When it comes to home renovation projects, they largely fall into two camps. There's the simple and easy DIY stuff that you can do on your own (or with a friend) without too much risk of messing things up beyond repair. And there are those projects that require a professional contractor/plumber/electrician what-have-you. They're much more expensive, but (hopefully) more likely to turn out better.

Then there's the lesser-known third category of home renovations. These are projects that are right on the line between "call a professional" and "I can save a ton of money by doing this on my own." Laying tile is smack-dab in the middle of this line. Whether you're installing a new kitchen backsplash, redoing your shower or putting in some new tile flooring, you'll have to decide whether you'll want to do the work yourself or bring in a ringer. But regardless of who's installing your tile, it's still going to be you who buys the tile, and the best place to do that is online.

Types of Tile

tiled kitchen
Artistic Tile

Ceramic: The most common tile you'll come across, ceramic tile has a wide variety of applications in multiple rooms of the home, from your bathroom floor to your kitchen backsplash, but shouldn't be used outdoors. It's affordable, durable and even offers different looks to match your style — unglazed has a raw and rustic look, while glazed ceramic is sleeker and more polished (it's also more resistant to stains).

Porcelain: Porcelain is sort of like super-ceramic. It's made from clay, like ceramic, but is fired at a higher temperature, making it less porous and more durable — but also more expensive. Its increased strength means you can use porcelain tile outside, unlike ceramic tile.

Glass: Glass tile is just what you think: it's tile made of glass. It's pretty, but delicate because it's made of glass. That means it can chip and crack in the wrong application, and should only be used in areas that aren't going to see much abuse or have to support any weight, like a backsplash or wall accent.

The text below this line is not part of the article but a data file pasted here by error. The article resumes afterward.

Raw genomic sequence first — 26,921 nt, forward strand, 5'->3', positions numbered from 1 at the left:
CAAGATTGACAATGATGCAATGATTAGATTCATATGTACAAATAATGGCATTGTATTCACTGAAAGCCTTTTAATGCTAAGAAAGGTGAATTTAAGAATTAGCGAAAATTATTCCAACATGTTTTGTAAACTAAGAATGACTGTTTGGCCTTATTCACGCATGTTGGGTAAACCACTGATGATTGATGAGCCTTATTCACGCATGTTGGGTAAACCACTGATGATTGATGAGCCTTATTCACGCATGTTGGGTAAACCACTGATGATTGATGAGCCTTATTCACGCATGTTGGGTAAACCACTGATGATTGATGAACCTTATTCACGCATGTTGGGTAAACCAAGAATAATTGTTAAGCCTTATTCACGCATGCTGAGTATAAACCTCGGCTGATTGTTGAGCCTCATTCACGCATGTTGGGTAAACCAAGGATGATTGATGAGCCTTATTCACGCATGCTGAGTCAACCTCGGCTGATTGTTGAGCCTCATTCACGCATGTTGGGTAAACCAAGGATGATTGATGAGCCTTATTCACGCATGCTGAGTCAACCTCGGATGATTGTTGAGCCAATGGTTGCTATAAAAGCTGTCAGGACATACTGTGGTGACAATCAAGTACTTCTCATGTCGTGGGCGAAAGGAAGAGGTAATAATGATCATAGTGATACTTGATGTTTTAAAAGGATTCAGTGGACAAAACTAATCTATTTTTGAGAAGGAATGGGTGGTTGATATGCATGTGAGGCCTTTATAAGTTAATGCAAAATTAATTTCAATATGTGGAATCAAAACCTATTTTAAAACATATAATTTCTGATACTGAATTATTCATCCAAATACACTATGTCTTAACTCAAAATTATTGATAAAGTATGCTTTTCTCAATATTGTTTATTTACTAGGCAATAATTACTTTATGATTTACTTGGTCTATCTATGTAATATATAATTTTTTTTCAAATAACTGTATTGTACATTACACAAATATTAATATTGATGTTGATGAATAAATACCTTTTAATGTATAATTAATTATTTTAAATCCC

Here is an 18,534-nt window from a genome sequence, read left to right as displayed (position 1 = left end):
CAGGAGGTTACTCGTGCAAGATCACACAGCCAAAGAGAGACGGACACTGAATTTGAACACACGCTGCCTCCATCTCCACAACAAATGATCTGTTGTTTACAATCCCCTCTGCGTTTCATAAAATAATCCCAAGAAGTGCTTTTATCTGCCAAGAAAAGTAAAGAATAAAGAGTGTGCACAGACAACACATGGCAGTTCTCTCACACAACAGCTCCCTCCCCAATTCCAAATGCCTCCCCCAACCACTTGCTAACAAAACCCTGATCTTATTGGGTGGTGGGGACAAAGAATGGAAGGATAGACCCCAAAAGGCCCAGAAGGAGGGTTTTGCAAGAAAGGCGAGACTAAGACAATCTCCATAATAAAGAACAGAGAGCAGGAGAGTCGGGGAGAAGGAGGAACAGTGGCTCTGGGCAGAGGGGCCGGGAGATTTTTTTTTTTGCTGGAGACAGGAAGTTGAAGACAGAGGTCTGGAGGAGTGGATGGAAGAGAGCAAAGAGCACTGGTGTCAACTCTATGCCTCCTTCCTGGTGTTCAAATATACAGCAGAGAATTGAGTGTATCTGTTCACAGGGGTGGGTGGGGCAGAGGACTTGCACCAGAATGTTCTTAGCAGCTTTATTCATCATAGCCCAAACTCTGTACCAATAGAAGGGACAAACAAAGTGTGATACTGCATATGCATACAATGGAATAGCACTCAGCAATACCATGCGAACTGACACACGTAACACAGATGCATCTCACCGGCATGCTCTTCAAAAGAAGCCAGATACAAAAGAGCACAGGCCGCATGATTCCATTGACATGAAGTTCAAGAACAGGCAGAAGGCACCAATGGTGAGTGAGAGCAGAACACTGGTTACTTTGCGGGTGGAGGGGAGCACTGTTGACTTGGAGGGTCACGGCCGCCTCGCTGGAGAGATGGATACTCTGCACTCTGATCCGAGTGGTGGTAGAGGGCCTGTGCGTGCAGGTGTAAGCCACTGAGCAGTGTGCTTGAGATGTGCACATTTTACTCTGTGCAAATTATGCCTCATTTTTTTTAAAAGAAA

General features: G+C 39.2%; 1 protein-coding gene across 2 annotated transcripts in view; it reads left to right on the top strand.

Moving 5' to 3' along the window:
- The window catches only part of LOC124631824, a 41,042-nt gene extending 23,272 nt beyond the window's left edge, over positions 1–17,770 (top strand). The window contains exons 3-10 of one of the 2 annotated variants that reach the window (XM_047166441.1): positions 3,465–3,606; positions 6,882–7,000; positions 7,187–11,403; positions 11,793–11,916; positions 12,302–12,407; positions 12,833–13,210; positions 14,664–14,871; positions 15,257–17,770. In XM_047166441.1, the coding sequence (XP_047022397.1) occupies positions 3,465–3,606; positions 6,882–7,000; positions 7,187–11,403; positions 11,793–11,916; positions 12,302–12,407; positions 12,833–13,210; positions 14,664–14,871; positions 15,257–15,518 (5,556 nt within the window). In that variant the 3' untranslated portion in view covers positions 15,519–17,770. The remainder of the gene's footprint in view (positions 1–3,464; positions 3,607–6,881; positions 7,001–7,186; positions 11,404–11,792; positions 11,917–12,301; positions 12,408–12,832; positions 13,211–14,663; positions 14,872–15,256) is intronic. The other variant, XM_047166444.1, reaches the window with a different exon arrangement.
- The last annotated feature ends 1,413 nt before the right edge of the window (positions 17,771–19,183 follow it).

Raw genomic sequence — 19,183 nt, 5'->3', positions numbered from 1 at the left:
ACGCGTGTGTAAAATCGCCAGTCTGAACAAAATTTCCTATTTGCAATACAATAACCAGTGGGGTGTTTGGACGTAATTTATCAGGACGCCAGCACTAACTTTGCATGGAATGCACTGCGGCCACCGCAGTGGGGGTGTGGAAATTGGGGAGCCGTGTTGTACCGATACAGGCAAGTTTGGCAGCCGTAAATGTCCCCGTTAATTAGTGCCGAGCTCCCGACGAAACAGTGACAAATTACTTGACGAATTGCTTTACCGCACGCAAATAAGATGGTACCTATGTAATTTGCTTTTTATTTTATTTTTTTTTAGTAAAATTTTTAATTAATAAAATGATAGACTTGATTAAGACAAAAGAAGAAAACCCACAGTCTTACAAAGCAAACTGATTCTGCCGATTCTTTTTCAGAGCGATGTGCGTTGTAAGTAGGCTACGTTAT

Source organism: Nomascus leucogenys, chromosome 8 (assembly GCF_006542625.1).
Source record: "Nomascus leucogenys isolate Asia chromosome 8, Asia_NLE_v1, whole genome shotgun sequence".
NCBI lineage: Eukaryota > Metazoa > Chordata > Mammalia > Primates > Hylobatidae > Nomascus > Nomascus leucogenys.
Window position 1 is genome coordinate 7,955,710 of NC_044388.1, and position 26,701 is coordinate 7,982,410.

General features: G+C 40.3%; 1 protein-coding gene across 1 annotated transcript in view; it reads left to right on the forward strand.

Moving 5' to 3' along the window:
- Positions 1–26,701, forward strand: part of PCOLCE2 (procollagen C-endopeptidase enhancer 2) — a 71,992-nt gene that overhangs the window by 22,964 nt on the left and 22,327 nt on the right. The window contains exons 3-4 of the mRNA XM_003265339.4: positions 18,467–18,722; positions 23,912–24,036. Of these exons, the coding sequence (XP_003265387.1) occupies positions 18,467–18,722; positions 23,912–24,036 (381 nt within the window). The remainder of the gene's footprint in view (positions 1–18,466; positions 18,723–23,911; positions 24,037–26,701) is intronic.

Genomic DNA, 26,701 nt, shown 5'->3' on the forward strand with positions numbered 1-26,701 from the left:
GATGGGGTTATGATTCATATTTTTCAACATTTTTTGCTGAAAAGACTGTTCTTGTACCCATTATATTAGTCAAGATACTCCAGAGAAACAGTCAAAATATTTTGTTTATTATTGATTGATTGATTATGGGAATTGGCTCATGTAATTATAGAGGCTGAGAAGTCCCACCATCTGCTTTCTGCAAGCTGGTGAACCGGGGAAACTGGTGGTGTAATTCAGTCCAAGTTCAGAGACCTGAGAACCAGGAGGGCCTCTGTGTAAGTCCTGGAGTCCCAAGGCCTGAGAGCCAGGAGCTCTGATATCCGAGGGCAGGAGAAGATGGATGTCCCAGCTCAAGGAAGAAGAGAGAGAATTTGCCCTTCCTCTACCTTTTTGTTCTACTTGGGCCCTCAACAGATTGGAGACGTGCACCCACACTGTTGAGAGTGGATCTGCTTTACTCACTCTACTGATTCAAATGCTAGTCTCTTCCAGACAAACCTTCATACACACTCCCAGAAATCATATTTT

Cement: Basically the opposite of glass, cement tiles are strong and can take a beating. They're thicker and heavier than other types of tiles, and those traits — along with their slip-resistance — make them an ideal choice for flooring and outdoor walkways.

Natural Stone: There are a number of different stone materials that are used in tile-making. The best-known are marble and granite, which are pricey raw materials that are frequently used to add a touch of luxury to a space. Other common natural stone tiles that are more affordable are made from travertine, limestone, sandstone and slate. Each type of stone has different properties and use cases. For instance, while most stone tiles are strong enough to be used as flooring, some stone materials are porous and need to be treated frequently to prevent water damage and staining.

Metal: Metal tiles are more of a niche product, but they've been on-trend in recent years. Like with stone tiles, many different materials are used in metal tiles, from aluminum to copper to steel. They all have their pros and cons, so make sure whichever tile you're eyeing can be used in the way you're looking to use it. In general, metal tiles are resistant to stains and scratching, and their highly-reflective appearance makes a statement.

Mosaic: Mosaic is not a material, but rather a style of tile. Mosaic tiles are much smaller than standard tiles and can be grouped together to form interesting patterns. Because of their small size, mosaic tiles have far more grout lines in their layouts than standard tiles, making them highly textured and a great choice for an area you're looking to draw attention to.